3. “Has Ireland’s world-beating housing bust ended?”

    Not too sure about the historical accuracy of that description, UE. In unadjusted euro terms, maybe. In percentage loss terms, probably not.

    If you take a long enough time frame, property in the capital cities of empires that existed long ago but whose capitals have long since crumbled into dust would have to take the crown.

  4. I wouldn’t use house prices as proxy for the broader economy (given that non-farm land’s primary productive use is rent, or substitute for rent). In fact high prices place downward, not upward pressure on the broader economy (exception being lenders…but I wonder how many of these are still Irish owned?).

    To this end it would be great if prices remained where they are while the economic quagmire they’ve been wading through recedes.

    But let’s hope things are on the up for them. The Irish Tiger has had a really tough few years, and the way many of them have handled it (including many moving their families to happier shores, such as Australia) is testament to their toughness (perhaps bred into them through their history?).

    • I was there a month ago, chatting with a lot of 40 somethings. They personally have learned something. It will take at least a generation for this lesson to be forgotten, probably two.

      From far away it’s very difficult to appreciate just how devastating this has been for Ireland. I’d liken it to a financial plague sweeping through the place. The world has utterly changed for them. Having lived there over 2000-2005 I’m in a reasonable position to compare the pre- and post-bubble worldviews.

      Possibly coming to a town near you soon!

      • Well given a recession/house price crash is about the only hope of affordable property ownership here, I wholeheartedly welcome it coming to a town near me!

  5. UE,

    Similar reports emerged out of Japan a few years after their RE market crash. Strong demand for the right product at the right price in the right locations but ongoing low demand/prices for many RE projects built during the boom in, for example, locations that are a long way out of Tokyo.

  6. I too disagree with the use of the term “recovery” when prices are actually still too high.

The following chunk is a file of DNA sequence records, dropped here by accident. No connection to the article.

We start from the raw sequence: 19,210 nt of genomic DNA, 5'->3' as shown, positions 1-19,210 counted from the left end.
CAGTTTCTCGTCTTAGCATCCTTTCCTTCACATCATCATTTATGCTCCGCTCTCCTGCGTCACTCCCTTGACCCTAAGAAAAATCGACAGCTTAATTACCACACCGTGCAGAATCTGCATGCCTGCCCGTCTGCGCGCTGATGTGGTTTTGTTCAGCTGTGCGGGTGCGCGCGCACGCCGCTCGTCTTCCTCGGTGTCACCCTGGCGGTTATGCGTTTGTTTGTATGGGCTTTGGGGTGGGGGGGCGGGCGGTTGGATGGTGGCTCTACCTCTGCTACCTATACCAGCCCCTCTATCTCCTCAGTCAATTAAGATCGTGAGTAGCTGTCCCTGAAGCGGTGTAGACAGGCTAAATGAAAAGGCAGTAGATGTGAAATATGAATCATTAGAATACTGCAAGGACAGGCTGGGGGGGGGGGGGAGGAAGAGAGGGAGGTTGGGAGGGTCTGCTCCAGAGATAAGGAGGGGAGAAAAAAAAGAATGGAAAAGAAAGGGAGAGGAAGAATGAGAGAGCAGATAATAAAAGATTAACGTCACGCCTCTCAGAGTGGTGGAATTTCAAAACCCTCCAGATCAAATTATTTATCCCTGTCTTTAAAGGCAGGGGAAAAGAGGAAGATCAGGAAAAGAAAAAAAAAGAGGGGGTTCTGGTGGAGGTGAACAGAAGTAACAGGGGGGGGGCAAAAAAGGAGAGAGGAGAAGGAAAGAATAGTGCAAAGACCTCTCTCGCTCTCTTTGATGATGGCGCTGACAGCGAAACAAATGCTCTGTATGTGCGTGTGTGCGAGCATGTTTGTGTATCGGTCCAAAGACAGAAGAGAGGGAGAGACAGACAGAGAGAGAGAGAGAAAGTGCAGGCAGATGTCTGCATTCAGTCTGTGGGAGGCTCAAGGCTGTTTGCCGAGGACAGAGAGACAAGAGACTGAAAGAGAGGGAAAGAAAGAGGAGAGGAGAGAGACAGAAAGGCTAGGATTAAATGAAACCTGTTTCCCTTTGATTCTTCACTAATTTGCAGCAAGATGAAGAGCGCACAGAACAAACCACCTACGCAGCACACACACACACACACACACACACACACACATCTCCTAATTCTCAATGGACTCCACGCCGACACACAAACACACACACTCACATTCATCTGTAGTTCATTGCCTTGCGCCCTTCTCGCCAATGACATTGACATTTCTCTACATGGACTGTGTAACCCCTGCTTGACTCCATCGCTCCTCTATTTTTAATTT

It would be fair to use the term about Atlanta when their prices rise from a median multiple of around 2, back to the historical norm of 3.

    But when the prices went from a median multiple of 3, to 7 or higher, and fell back to 4, describing a resumed inflation as “recovery” grates on me every time I see it.

    Even the price index used in the graph on this posting, shows not a recovery, but a resumed inflation from a still inadequate reversion towards the historically affordable norm.

    This is a “recovery” of a cancer rather than a recovery of the patient.

    An Irish “recovery”, is about productivity and jobs and incomes and debt pay-down, not a resumption of historically abnormal unaffordability in house prices, which could well be disconnected from any of those things.

    In fact it is pretty much a given that systemic property value inflation occurs at the expense of the tradables part of the economy. I would like to see any counter example to this.

  7. The bankers made so so so much money out of the last global residential property boom, and barely a soul (if any?) have been held to account, it is absolutely no surprise they are moving heaven and earth to get this going again.

    How long will this boom bust cycle last?

    • IF ONLY conditions of bailouts included banking executives being removed from their positions, stripped of their superannuation and any other perks, and banned from holding company directorships and other offices for life – I reckon the behaviour of that whole sector would be quite different even if bailouts themselves were still a foregone conclusion.